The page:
Lebanon Financial Crisis Hits Syria Hard

Lebanon Financial Crisis Hits Syria Hard

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The Lebanon financial crisis hits Syria hard, choking off a vital source of dollars and dragging the Syrian pound to record lows.

Shut out of the global financial system by Western sanctions, Syria’s economy has depended on banking ties to Lebanon to keep business and commerce running during the country’s more than eight-year-old civil war.

But as Lebanese banks impose tight controls on hard currency withdrawals and transfers abroad, wealthy Syrians have found their funds inaccessible. The flow of dollars to Syria from Lebanon has all but stopped, according to three businessmen and five bankers in Damascus and abroad.

A senior Lebanese banker who handles accounts of wealthy Syrians said:

These deposits are now trapped. You can imagine the aftershocks from this which is beginning to surface in the Syrian economy.

He was speaking on condition of anonymity due to the sensitivity of the matter.

LEBANON BANKING TO SYRIA IS LIKE SWITZERLAND IS TO EUROPE

Lebanon’s long-brewing economic crisis is the worst since its 1975-90 civil war. The banks are seeking to prevent capital flight as dollars have become scarce and the value of the Lebanese pound has slumped on a black market.

In fact, Lebanon’s banking sector is essential to Syria as Switzerland banking is essential to Europe with regard to protecting wealthy Europeans.

Wealthy Syrians are believed to have deposits of billions of dollars in Lebanese banks

The Syrian pound has nosedived by 30% in the weeks since Lebanon’s economic crisis escalated on Oct. 17 after a wave of anti-government protests swept the country to Syria’s west.

The Syrian pound hit an all-time low of around 765 to the dollar this week; as compared to 47 before the uprising against the butcher Assad began in 2011. Eventually, the uprising escalated into full-blown civil war pegging the majority of Syrians against the Assad regime.

Wealthy Syrians are believed to have deposits of billions of dollars in Lebanese banks, businessmen and bankers said. Interest paid on Syrians’ deposits in Lebanon and remitted home has been an important source of dollars for the economy.

Unable to transfer dollars directly to Syria, Syrians outside the Middle East have used Lebanon’s financial system as a conduit to send funds to their relatives estimated at hundreds of millions per year. This flow has also been hit.

Syrian laborers in Lebanon are also feeling the effects of a sharp contraction in an economy that is shedding jobs fast.

Kamal Hamdan, who heads the Beirut-based Consultation and Research Institute think tank, said:

The Syrians may be even more affected by the restrictions than others.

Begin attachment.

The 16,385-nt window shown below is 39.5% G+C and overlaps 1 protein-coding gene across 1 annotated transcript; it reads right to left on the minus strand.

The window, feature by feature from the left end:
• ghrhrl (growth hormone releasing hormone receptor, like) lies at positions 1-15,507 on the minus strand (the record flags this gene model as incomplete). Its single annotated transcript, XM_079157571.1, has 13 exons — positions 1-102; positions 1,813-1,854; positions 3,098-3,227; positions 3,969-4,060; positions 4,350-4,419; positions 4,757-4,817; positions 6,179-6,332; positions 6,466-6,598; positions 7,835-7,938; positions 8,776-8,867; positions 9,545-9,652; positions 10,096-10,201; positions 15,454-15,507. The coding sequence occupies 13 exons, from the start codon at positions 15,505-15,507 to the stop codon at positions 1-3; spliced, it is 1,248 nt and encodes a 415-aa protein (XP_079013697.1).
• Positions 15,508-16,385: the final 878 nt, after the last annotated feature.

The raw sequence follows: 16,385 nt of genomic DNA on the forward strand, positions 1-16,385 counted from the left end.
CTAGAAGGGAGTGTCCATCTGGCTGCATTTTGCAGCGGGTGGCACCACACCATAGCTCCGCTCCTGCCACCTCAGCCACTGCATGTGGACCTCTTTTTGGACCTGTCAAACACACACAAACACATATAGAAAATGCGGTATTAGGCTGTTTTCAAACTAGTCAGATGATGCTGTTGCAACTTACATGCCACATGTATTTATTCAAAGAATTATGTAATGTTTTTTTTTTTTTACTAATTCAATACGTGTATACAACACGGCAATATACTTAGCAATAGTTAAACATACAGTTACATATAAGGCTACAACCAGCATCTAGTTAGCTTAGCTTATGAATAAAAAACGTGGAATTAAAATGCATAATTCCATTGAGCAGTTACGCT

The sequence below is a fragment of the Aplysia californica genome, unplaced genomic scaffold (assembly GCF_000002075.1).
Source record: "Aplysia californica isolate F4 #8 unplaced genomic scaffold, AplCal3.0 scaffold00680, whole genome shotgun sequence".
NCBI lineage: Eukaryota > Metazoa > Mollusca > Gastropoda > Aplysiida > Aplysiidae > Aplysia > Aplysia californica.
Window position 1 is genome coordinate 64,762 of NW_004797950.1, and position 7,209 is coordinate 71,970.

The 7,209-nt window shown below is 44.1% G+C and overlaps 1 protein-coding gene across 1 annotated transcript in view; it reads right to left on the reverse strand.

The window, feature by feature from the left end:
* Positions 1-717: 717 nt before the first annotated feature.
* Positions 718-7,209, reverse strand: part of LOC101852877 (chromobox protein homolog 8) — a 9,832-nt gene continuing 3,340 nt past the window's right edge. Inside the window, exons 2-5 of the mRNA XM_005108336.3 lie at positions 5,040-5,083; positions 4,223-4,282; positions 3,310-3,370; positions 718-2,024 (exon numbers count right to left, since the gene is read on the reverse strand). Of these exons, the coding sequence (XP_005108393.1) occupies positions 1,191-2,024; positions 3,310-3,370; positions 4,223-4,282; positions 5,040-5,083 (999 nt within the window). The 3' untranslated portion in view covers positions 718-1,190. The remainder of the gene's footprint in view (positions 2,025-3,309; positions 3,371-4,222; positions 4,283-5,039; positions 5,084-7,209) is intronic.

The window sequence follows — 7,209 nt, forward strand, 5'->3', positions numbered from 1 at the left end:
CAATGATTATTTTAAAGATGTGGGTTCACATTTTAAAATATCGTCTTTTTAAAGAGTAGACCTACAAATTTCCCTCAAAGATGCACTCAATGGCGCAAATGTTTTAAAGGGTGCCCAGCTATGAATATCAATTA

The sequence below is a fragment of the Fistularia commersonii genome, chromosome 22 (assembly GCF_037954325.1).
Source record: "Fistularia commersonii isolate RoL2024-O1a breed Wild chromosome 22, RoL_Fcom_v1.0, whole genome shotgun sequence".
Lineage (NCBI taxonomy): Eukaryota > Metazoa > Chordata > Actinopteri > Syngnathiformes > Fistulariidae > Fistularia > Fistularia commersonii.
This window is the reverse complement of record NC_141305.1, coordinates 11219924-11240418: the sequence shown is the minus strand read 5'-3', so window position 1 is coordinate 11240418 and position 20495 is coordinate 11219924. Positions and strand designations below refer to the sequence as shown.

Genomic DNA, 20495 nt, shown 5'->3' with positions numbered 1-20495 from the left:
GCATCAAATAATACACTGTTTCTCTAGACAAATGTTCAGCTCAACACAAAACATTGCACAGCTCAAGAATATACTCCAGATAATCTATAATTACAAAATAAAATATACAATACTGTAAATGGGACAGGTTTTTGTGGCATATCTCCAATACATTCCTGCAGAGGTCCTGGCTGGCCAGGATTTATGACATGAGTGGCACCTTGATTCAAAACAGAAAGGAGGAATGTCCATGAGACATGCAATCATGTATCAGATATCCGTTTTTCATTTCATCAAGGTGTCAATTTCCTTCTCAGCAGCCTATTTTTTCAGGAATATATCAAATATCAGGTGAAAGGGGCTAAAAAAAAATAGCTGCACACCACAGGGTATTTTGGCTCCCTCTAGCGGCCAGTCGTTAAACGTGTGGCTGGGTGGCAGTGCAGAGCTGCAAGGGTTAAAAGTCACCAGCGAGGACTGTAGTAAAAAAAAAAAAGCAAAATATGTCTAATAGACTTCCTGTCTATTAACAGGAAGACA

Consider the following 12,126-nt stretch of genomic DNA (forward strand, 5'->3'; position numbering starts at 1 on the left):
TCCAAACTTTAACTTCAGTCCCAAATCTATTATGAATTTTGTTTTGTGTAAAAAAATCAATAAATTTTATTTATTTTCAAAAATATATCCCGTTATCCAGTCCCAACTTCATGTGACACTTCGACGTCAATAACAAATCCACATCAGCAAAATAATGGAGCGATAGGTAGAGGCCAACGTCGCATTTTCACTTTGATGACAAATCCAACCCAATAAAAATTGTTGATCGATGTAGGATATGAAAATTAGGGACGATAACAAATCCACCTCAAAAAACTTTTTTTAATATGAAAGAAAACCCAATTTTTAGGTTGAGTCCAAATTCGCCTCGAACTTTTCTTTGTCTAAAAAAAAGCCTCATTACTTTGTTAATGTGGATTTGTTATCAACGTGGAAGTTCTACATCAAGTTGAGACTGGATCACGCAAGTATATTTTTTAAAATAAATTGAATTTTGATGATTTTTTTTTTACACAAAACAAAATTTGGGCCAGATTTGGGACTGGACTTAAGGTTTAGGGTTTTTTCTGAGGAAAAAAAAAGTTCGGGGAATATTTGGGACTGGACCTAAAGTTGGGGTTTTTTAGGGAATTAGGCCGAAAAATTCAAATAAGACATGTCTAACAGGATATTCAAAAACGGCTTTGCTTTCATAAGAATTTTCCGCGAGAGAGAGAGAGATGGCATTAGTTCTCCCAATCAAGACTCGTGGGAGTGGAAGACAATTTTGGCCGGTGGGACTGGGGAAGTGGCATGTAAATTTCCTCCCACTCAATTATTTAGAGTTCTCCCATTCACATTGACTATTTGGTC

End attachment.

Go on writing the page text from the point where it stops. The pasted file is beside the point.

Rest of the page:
LEBANON FINANCIAL CRISIS HITS SYRIA HARD

Many middle-class Syrians lived off interest from their savings in Lebanon.

Damascus-based Syrian businessman Khalil Touma said:

Syrians who relied on interest on their deposits spent some of these inside Syria. There are thousands who have now stopped bringing in their dollars from Lebanon, reducing the supply of dollars.

The Syrian pound was under pressure even before the Lebanese crisis set in, reflecting Syria’s deep economic problems compounded during a war that shattered vast regions of the country.

With critical Russian and Iranian support, Assad has recovered control of the bulk of Syria. But much of the country is in ruins and Western states will not support reconstruction without a negotiated political transition. It is Assad or reconstruction, but not the two.

In an effort to support the Syrian pound, the authorities enlisted the support of wealthy pro-Assad businessmen in October. It asked them to deposit funds with the central bank, said two businessmen. But this was too little to have an impact.

Restrictions were also tightened on Syrian pound withdrawals in a bid to curb dollarization.

Syria’s central bank instructed banks to cap withdrawals at 5 million Syrian pounds per day. The regime rel;axed it to 10 million pounds after many businessmen objections. This according to two Damascus-based bankers and one businessman.

MONEY UNDER YOUR PILLOW. ACROSS THE BOARD.

Touma said:

These restrictions, especially after the panic over the pound, made people no longer put money in banks. Most people kept it in cash for fear they cannot withdraw it when they want. This further pushed the dollar higher.

But these efforts have been in vain.

The two Damascus-based bankers said the central bank had abandoned moves to defend the pound through direct intervention. It now prefers to preserve remaining foreign currency reserves.

Another prominent businessmen told Reuters:

We fear that this time the fall is irreversible.

Karim Halawani, a trader, said by phone from Damascus:

Traders are no longer putting their pounds in banks. They are turning them into dollars and this has created even more demand for the dollar.

Many Syrians now hoard the foreign currency they have.

The anonymous food importer said:

People got scared even more, saying if these powerful businessmen were not able to do anything then the situation is deteriorating.

Maybe Putin can save Assad again. He is, after all, one call away.

Reuters contributed to this article.

Lebanon Financial Crisis Hits Syria Hard

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